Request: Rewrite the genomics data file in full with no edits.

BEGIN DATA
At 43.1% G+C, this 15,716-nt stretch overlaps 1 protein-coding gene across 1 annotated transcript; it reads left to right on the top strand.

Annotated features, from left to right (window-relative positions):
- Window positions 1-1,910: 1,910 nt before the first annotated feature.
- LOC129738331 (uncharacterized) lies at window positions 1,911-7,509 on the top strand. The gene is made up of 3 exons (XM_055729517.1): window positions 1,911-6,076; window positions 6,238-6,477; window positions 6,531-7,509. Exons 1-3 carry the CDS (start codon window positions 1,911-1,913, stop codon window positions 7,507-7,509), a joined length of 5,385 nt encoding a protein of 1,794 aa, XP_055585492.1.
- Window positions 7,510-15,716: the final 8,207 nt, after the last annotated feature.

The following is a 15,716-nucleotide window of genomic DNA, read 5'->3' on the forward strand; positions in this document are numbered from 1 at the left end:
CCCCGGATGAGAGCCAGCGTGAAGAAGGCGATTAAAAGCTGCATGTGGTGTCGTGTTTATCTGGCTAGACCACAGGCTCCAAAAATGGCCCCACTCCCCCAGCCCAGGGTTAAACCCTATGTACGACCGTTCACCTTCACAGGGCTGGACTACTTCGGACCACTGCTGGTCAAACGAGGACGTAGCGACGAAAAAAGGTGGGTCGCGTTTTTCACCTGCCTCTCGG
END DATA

At 43.1% G+C, this 15,716-nt stretch overlaps 1 protein-coding gene across 1 annotated transcript; it reads left to right on the top strand.

Annotated features, from left to right (window-relative positions):
- Window positions 1-1,910: 1,910 nt before the first annotated feature.
- LOC129738331 (uncharacterized) lies at window positions 1,911-7,509 on the top strand. The gene is made up of 3 exons (XM_055729517.1): window positions 1,911-6,076; window positions 6,238-6,477; window positions 6,531-7,509. Exons 1-3 carry the CDS (start codon window positions 1,911-1,913, stop codon window positions 7,507-7,509), a joined length of 5,385 nt encoding a protein of 1,794 aa, XP_055585492.1.
- Window positions 7,510-15,716: the final 8,207 nt, after the last annotated feature.

The following is a 15,716-nucleotide window of genomic DNA, read 5'->3' on the forward strand; positions in this document are numbered from 1 at the left end:
CCCCGGATGAGAGCCAGCGTGAAGAAGGCGATTAAAAGCTGCATGTGGTGTCGTGTTTATCTGGCTAGACCACAGGCTCCAAAAATGGCCCCACTCCCCCAGCCCAGGGTTAAACCCTATGTACGACCGTTCACCTTCACAGGGCTGGACTACTTCGGACCACTGCTGGTCAAACGAGGACGTAGCGACGAAAAAAGGTGGGTCGCGTTTTTCACCTGCCTCTCGG